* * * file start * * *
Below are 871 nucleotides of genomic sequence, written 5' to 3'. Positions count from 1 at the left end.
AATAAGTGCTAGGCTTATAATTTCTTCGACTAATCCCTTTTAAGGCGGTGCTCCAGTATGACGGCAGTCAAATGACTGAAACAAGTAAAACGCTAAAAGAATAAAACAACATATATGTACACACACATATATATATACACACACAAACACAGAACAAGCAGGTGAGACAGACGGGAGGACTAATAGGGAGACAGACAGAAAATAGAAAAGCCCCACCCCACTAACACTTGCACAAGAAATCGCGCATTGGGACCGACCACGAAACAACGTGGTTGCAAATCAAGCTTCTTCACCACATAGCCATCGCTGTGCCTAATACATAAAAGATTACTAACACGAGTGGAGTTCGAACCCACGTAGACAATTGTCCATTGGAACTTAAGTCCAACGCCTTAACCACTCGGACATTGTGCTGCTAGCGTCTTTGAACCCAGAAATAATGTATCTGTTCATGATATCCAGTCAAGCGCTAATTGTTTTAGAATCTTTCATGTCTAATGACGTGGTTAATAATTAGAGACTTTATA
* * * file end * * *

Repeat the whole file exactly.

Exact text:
Below are 871 nucleotides of genomic sequence, written 5' to 3'. Positions count from 1 at the left end.
AATAAGTGCTAGGCTTATAATTTCTTCGACTAATCCCTTTTAAGGCGGTGCTCCAGTATGACGGCAGTCAAATGACTGAAACAAGTAAAACGCTAAAAGAATAAAACAACATATATGTACACACACATATATATATACACACACAAACACAGAACAAGCAGGTGAGACAGACGGGAGGACTAATAGGGAGACAGACAGAAAATAGAAAAGCCCCACCCCACTAACACTTGCACAAGAAATCGCGCATTGGGACCGACCACGAAACAACGTGGTTGCAAATCAAGCTTCTTCACCACATAGCCATCGCTGTGCCTAATACATAAAAGATTACTAACACGAGTGGAGTTCGAACCCACGTAGACAATTGTCCATTGGAACTTAAGTCCAACGCCTTAACCACTCGGACATTGTGCTGCTAGCGTCTTTGAACCCAGAAATAATGTATCTGTTCATGATATCCAGTCAAGCGCTAATTGTTTTAGAATCTTTCATGTCTAATGACGTGGTTAATAATTAGAGACTTTATA